Broch was convinced that the world of art expresses the irrational but that it still conveys knowledge, even giving us metaphysics. “Without a grasp of reality there is no genuine art.” In his own development, Broch had begun as an engineer and a student of positivistic philosophy; he then turned to fiction writing because he had arrived at the conviction that only art can convey and express the true essence of reality. The Sleepwalkers and The Death of Virgil are philosophical novels which combine poetry and philosophy. Only toward the end of his life did Broch return to straightforward speculation, to an immense project on mass psychology. In an autobiographical sketch he even disparaged his fictional writings. His judgment here seems overly harsh, even if we may come to the conclusion that his novels are, at times, an unhappy hybrid of philosophy and art.

While Broch admired Impressionism for returning art to its wellspring in man’s irrational essence, he also believed that it paved the way for the L’art pour l’art movement of the late nineteenth century. L’art pour l’art, for Broch, meant an indifference to social reality and a cult of cruelty. Broch finds both in Baudelaire, who with his followers paved the way for the darkest anarchy of the twentieth century. Although Pan pour Pan was anti-decorative, it did not descend to the unconscious, did not create a new myth, a new totality. Broch discusses the ideal of totality in Melville and Tolstoy, claiming that the Russian novel broke through the limits of l’art pour l’art and opened the door to a new ethical work of art; nevertheless, he argues, it did not itself create a new myth. Even Joyce ultimately failed, according to Broch, although Broch had earlier hailed Joyce as the representative of a new age, as the creator of a new novel of simultaneity, of an epic totality. This section of the book, on general European culture, ends with only a vague hope for a reconciliation of art and ethics in a new myth.

In the second section of the book Broch narrows his focus to Germany, Austria, and Vienna. The reflections on the vacuum of German art become more concrete. Wagner, characterized as an “unmusical genius of music and an unpoetic genius of poetry,” and Nietzsche are both made responsible for the shameful events of the Nazi period, even though they might have disavowed them. Vienna of the early twentieth century is described as a town of museums, alive only in the theater. Broch draws a picture of the Emperor Franz Josef as a totally isolated man who lived in solitude while the aristocracy engaged in the pursuit of fugitive pleasures—all the while expecting catastrophe. The bourgeoisie, aping the upper classes, was no better. In Broch’s view Vienna was the capital of Kitsch and Gemütlichkeit; to him this implies a wisdom that senses demise and accepts it. “Nevertheless,” Broch writes, “it was operetta wisdom, and under the shadow of the approaching demise it became spectral [geisterkaft, that is, “spookish,” not “spirited,” as the translation has it] and developed into Vienna’s gay apocalypse.” Broch’s picture here seems grossly overdrawn. Even the Emperor, old and struck by the tragedies of his family, was not that isolated. He had his friendship with Katharina Schratt and was a jovial companion of officers, hunters, and stableboys during his long months in his villa at Ischl. The ordinary Vienna burgher rarely had premonitions of the end until the later stages of the War.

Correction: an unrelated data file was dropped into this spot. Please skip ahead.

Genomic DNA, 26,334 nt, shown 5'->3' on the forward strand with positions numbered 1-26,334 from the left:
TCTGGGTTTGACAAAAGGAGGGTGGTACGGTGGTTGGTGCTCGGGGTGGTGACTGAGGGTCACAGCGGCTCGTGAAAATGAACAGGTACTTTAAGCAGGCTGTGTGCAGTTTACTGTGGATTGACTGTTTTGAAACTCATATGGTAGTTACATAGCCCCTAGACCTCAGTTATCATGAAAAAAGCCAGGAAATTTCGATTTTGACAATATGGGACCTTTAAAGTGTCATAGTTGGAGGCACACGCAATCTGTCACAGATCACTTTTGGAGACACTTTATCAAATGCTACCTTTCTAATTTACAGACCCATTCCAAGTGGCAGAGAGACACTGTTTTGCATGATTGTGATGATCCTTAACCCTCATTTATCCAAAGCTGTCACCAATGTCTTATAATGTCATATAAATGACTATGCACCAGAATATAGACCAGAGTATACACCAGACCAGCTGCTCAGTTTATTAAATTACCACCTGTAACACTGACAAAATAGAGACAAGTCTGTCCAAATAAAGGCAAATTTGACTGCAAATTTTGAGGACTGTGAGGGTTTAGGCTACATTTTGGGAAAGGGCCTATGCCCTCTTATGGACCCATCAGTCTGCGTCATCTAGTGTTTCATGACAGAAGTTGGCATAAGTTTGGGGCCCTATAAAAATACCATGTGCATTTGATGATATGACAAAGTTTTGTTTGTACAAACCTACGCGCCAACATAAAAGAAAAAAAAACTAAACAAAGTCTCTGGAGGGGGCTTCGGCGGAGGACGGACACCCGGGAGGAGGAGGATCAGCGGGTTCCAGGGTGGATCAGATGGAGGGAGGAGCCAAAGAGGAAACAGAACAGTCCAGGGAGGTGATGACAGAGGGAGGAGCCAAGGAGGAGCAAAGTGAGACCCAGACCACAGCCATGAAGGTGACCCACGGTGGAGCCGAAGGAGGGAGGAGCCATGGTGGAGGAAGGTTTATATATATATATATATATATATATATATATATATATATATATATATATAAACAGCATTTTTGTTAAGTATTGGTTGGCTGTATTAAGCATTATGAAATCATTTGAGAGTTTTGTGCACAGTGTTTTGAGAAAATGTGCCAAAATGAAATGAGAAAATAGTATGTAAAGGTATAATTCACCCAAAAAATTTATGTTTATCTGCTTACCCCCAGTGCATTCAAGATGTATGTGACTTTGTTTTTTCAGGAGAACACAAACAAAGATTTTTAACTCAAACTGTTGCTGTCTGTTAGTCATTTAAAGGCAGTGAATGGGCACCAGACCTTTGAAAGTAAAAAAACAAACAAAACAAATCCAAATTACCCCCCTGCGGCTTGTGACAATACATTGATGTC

Finally we arrive at Hofmannsthal. We are told the story of his ancestry, his assimilation into the Catholic aristocracy, and his religious crisis (which possibly made him contemplate entering the Franciscan order). Hofmannsthal was a prodigy. Even in the Gymnasium he published poetry and was an instant success. Broch recognizes that the youthful Hofmannsthal was not an aesthete but an artist who was searching for an ethical center. It is true that he lived in a dream world, but even the earliest poems and plays circled around the theme of life and death; their deliberate impersonality was only an attempt by Hofmannsthal to hide his struggle for self-transcendence. Broch contrasts Hofmannsthal with Stefan George and Rilke, who thought of themselves as priests of a religion of art. Hofmannsthal, in contrast, found an objective style in his work for the theater. Broch sees this turn as the result of what he calls “the second assimilation.” Hofmannsthal identified with both the Austrian aristocracy and with the people, the folk (a fairy-tale entity, in Broch’s view). Hofmannsthal searched for an individual style but found it only in his last drama, The Tower. Here Broch comments for the first time on Hofmannsthal’s “only too well-known” fictional letter, written under the name of “Lord Chandos,” which expresses despair about language. This despair led him to appeal to the magic of music, according to Broch. Broch is upset by his collaboration with Richard Strauss; he suspects the proximity of Wagner and sees Hofmannsthal’s turn to the theater as a surrender to the “vacuum of values.” Thus Hofmannsthal became, for Broch, a symbol of a disappearing Austria, of its disappearing aristocracy and disappearing theater—“a symbol in the vacuum, not of the vacuum.” Here the original manuscript of Hofmannsthal and His Time breaks off.